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Decisive indecision

As many of you know I’ve spent the past week giving the Lenten addresses at a secondary school. The week was brilliant fun and stimulating in all sorts of ways. As is often the case when we spend an extended time speaking about Christ to inquirers, I’ve come back acutely aware of the urgency of Christ’s invitation to follow him.

Those I was speaking with didn’t always recognise that urgency; indeed they were often equivocal about any response which they might make. A significant number of the pupils called themselves agnostics. Of course strictly speaking that title speaks of someone who is undecided about something, because they do not as yet have the necessary knowledge with which to make the decision. In practice some had taken the ‘agnostic’ title and smuggled practical atheism into it. They weren’t doing all they could to investigate the truth of the outrageous claims of Christ as one would expect of a genuine agnostic, but were rather happy in their indecision. Some gave the impression that they were happy to remain life-long agnostics, and didn’t want anything resembling certainty to ruin their indecision.

Sometimes such agnosticism can have the appearance of neutrality about it. It somehow seems more balanced and fair-minded to be in the process of weighing things up, or at least more attractively humble to profess uncertainty. Next to such friendly agnosticism the certainty of a convinced Christian can appear almost ugly and arrogant. And yet we must remember that there is some indecision which is decidedly decisive (if you’ll excuse the sentence!). Let me explain what I mean.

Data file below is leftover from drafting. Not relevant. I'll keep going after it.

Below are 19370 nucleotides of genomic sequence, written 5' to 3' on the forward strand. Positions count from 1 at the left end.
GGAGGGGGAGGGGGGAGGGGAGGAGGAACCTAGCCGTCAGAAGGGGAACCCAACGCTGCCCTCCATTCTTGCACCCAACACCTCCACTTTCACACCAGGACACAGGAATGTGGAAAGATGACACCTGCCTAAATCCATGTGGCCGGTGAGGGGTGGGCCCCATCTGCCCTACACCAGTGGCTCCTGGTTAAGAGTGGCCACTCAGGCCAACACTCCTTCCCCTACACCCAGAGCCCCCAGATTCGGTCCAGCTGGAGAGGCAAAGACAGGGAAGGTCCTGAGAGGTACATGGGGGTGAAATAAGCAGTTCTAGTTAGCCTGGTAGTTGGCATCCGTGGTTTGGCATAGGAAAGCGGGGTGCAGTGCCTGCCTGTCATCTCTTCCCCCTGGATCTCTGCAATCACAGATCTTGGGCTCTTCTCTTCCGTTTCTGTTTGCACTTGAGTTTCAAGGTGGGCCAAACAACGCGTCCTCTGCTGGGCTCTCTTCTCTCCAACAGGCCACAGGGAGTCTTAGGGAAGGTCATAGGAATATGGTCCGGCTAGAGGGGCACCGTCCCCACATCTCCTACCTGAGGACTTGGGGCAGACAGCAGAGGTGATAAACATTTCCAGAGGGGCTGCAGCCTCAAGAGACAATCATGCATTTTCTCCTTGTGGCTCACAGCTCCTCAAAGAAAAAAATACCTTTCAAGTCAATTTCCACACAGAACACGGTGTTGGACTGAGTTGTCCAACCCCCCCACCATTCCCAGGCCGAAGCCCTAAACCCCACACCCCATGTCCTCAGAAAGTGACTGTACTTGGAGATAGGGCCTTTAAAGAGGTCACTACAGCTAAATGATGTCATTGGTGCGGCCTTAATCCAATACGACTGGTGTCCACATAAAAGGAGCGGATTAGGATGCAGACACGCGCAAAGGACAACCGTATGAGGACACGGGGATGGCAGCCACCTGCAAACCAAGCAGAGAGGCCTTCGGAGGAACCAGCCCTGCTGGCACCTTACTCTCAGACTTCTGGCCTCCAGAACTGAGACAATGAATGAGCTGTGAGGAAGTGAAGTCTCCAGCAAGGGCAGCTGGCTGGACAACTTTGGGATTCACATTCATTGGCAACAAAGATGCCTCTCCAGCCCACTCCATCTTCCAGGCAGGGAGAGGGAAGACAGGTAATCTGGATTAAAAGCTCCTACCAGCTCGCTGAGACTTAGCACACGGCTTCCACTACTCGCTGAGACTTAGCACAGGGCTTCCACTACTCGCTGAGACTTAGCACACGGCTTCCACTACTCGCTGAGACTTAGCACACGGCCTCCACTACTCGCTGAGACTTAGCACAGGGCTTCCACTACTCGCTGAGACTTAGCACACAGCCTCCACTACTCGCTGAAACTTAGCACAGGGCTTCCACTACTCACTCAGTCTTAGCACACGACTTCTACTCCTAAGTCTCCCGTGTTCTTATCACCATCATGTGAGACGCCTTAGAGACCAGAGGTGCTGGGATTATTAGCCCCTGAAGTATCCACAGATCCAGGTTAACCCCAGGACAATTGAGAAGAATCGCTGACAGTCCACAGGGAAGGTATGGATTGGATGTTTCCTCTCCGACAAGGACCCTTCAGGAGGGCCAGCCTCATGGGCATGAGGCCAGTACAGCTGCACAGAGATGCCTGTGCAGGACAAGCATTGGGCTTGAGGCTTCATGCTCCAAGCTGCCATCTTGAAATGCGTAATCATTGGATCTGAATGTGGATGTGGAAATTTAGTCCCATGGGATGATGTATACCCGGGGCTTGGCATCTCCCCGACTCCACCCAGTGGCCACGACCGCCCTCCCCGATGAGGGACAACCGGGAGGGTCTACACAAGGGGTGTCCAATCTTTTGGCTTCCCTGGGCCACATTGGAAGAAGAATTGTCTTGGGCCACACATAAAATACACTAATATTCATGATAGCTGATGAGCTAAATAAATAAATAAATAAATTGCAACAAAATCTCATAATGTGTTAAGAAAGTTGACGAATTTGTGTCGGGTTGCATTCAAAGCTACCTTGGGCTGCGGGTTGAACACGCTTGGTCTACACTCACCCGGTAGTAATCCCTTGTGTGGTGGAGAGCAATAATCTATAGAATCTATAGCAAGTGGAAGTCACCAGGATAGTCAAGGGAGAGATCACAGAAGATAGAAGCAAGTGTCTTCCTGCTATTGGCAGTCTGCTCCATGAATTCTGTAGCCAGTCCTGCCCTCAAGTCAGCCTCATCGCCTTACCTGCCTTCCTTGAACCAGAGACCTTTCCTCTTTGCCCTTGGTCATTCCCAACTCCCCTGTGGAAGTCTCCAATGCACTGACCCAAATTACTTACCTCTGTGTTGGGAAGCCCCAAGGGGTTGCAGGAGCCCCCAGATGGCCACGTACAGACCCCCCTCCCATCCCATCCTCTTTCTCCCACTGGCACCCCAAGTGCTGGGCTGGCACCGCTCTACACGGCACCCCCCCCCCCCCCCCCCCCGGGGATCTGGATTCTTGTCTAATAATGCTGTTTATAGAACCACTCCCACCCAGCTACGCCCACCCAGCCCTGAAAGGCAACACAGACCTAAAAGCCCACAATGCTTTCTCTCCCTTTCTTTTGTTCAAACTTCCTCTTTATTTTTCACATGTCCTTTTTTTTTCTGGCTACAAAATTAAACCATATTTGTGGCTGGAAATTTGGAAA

In one of my talks last week I spoke from John 3, and I finished by looking at verses 17-18:

“For God did not send his Son into the world to condemn the world, but in order that the world might be saved through him. Whoever believes in him is not condemned, but whoever does not believe is condemned already because he has not believed in the name of the only Son of God.”

The Apostle John is clear that just as a coastguard offering a float to a drowning swimmer has not come to condemn the swimmer, so Christ did not come to condemn the world. To the contrary he offers rescue and eternal life! It is however sadly still possible for condemnation to occur. If, in a moment of madness, the swimmer refuses the float then she condemns herself for she has rejected the only rescue available. Even if the swimmer exercises her humble open mindedness and waits to weigh up all of her options she will be condemning herself. Indeed, even if the swimmer fails to take the float through indecision as to her wisest course of action she stands (treads water) condemned. When it comes to unique offers of salvation there is a kind of indecision which is all too decisive.

I have been reminding myself that underneath the sometimes pleasant, humble and open-minded exterior of agnosticism there can lie a decisive self-condemnation. As the Apostle Paul writes, “Behold now is the favourable time; behold, now is the day of salvation.” We must remain lovingly urgent. The love of Christ compels us to.

John Ash


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